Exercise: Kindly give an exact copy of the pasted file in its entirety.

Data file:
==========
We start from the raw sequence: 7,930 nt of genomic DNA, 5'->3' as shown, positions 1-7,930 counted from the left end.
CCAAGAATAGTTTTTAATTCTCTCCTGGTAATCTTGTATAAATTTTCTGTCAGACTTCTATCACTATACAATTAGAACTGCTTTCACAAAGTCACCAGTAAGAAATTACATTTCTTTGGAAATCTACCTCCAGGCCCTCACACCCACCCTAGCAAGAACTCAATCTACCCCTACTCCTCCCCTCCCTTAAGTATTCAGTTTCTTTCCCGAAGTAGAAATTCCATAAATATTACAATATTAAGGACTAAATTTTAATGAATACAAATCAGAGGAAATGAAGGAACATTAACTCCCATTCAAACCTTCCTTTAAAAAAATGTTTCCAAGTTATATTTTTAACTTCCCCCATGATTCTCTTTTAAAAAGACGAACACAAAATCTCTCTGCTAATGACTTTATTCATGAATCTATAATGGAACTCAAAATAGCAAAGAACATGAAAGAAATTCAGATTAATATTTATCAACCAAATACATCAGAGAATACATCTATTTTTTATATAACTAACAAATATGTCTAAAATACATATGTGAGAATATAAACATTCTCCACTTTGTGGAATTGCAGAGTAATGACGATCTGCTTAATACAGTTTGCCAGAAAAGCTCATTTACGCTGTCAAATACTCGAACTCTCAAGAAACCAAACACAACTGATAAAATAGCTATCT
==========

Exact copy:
We start from the raw sequence: 7,930 nt of genomic DNA, 5'->3' as shown, positions 1-7,930 counted from the left end.
CCAAGAATAGTTTTTAATTCTCTCCTGGTAATCTTGTATAAATTTTCTGTCAGACTTCTATCACTATACAATTAGAACTGCTTTCACAAAGTCACCAGTAAGAAATTACATTTCTTTGGAAATCTACCTCCAGGCCCTCACACCCACCCTAGCAAGAACTCAATCTACCCCTACTCCTCCCCTCCCTTAAGTATTCAGTTTCTTTCCCGAAGTAGAAATTCCATAAATATTACAATATTAAGGACTAAATTTTAATGAATACAAATCAGAGGAAATGAAGGAACATTAACTCCCATTCAAACCTTCCTTTAAAAAAATGTTTCCAAGTTATATTTTTAACTTCCCCCATGATTCTCTTTTAAAAAGACGAACACAAAATCTCTCTGCTAATGACTTTATTCATGAATCTATAATGGAACTCAAAATAGCAAAGAACATGAAAGAAATTCAGATTAATATTTATCAACCAAATACATCAGAGAATACATCTATTTTTTATATAACTAACAAATATGTCTAAAATACATATGTGAGAATATAAACATTCTCCACTTTGTGGAATTGCAGAGTAATGACGATCTGCTTAATACAGTTTGCCAGAAAAGCTCATTTACGCTGTCAAATACTCGAACTCTCAAGAAACCAAACACAACTGATAAAATAGCTATCT